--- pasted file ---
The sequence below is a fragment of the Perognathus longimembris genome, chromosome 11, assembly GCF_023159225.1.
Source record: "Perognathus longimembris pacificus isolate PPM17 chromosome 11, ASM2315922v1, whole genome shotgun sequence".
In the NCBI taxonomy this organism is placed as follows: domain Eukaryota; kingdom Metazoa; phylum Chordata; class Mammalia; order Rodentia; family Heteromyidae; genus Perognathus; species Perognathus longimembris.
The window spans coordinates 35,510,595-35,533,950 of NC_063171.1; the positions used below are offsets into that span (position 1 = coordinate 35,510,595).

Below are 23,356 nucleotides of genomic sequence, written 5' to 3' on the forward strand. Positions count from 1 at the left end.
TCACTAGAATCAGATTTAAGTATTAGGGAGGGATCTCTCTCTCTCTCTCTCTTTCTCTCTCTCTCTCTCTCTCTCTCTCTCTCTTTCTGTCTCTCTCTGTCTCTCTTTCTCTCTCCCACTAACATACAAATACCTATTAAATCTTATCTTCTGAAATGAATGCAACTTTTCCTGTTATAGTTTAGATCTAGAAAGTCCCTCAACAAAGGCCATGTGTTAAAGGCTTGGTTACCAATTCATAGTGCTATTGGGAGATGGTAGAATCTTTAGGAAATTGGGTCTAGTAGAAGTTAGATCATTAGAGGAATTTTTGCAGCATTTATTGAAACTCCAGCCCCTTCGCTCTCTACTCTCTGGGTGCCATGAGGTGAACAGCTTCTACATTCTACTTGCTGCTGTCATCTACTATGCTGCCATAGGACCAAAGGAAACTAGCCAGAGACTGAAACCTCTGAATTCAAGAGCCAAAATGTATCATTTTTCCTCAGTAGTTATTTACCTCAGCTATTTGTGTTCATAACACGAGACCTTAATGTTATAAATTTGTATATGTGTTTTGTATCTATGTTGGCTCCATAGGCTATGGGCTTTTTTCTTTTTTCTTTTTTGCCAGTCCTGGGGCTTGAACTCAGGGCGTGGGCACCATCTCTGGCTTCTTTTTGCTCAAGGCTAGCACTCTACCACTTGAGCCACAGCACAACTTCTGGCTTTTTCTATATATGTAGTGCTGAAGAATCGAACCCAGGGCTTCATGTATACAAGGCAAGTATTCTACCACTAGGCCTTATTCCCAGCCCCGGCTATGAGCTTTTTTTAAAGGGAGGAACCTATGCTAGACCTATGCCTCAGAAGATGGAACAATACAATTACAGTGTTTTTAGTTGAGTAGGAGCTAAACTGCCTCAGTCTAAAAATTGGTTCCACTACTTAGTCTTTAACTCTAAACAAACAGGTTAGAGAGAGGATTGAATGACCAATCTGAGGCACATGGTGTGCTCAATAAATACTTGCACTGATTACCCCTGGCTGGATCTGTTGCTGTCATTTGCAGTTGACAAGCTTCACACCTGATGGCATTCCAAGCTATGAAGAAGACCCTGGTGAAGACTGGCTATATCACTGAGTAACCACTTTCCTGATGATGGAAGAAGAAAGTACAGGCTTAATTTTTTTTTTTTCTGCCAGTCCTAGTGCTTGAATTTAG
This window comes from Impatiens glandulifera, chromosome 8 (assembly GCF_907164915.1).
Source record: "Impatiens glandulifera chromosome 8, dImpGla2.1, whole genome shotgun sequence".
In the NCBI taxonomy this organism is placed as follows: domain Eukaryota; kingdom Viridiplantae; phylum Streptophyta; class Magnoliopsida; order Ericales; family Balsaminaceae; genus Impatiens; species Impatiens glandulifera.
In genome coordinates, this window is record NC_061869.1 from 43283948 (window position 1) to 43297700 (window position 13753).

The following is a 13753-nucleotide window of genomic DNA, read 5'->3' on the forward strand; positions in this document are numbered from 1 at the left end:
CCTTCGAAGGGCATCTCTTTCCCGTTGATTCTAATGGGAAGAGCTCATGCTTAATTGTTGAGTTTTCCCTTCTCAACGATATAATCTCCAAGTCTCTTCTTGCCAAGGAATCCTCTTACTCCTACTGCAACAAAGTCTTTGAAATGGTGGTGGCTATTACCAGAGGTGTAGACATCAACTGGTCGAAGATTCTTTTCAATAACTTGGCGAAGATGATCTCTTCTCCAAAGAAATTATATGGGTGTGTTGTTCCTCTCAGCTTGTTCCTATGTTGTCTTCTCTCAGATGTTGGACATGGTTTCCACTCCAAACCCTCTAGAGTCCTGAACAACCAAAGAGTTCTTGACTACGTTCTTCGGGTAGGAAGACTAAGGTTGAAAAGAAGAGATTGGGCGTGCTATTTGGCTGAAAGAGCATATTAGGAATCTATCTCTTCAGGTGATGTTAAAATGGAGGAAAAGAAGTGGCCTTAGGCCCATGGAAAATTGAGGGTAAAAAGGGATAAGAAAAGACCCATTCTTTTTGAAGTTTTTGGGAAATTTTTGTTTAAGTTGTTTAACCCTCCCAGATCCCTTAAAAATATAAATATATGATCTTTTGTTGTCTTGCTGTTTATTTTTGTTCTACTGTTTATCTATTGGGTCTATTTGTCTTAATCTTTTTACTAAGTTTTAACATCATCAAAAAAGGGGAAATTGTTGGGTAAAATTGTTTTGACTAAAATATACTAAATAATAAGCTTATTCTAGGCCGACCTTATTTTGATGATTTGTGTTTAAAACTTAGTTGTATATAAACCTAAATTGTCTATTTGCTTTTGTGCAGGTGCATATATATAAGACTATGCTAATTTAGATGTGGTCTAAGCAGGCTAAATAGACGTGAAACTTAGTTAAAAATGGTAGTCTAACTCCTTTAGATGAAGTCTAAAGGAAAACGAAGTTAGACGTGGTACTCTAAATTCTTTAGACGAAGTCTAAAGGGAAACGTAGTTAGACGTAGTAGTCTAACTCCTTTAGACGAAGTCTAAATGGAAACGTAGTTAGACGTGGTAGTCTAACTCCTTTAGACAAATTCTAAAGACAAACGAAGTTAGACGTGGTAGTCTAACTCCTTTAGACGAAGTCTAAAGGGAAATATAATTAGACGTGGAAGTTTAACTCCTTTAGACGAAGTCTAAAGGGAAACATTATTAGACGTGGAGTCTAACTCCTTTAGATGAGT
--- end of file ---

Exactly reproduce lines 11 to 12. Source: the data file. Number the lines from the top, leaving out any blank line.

The following is a 13753-nucleotide window of genomic DNA, read 5'->3' on the forward strand; positions in this document are numbered from 1 at the left end:
CCTTCGAAGGGCATCTCTTTCCCGTTGATTCTAATGGGAAGAGCTCATGCTTAATTGTTGAGTTTTCCCTTCTCAACGATATAATCTCCAAGTCTCTTCTTGCCAAGGAATCCTCTTACTCCTACTGCAACAAAGTCTTTGAAATGGTGGTGGCTATTACCAGAGGTGTAGACATCAACTGGTCGAAGATTCTTTTCAATAACTTGGCGAAGATGATCTCTTCTCCAAAGAAATTATATGGGTGTGTTGTTCCTCTCAGCTTGTTCCTATGTTGTCTTCTCTCAGATGTTGGACATGGTTTCCACTCCAAACCCTCTAGAGTCCTGAACAACCAAAGAGTTCTTGACTACGTTCTTCGGGTAGGAAGACTAAGGTTGAAAAGAAGAGATTGGGCGTGCTATTTGGCTGAAAGAGCATATTAGGAATCTATCTCTTCAGGTGATGTTAAAATGGAGGAAAAGAAGTGGCCTTAGGCCCATGGAAAATTGAGGGTAAAAAGGGATAAGAAAAGACCCATTCTTTTTGAAGTTTTTGGGAAATTTTTGTTTAAGTTGTTTAACCCTCCCAGATCCCTTAAAAATATAAATATATGATCTTTTGTTGTCTTGCTGTTTATTTTTGTTCTACTGTTTATCTATTGGGTCTATTTGTCTTAATCTTTTTACTAAGTTTTAACATCATCAAAAAAGGGGAAATTGTTGGGTAAAATTGTTTTGACTAAAATATACTAAATAATAAGCTTATTCTAGGCCGACCTTATTTTGATGATTTGTGTTTAAAACTTAGTTGTATATAAACCTAAATTGTCTATTTGCTTTTGTGCAGGTGCATATATATAAGACTATGCTAATTTAGATGTGGTCTAAGCAGGCTAAATAGACGTGAAACTTAGTTAAAAATGGTAGTCTAACTCCTTTAGATGAAGTCTAAAGGAAAACGAAGTTAGACGTGGTACTCTAAATTCTTTAGACGAAGTCTAAAGGGAAACGTAGTTAGACGTAGTAGTCTAACTCCTTTAGACGAAGTCTAAATGGAAACGTAGTTAGACGTGGTAGTCTAACTCCTTTAGACAAATTCTAAAGACAAACGAAGTTAGACGTGGTAGTCTAACTCCTTTAGACGAAGTCTAAAGGGAAATATAATTAGACGTGGAAGTTTAACTCCTTTAGACGAAGTCTAAAGGGAAACATTATTAGACGTGGAGTCTAACTCCTTTAGATGAGT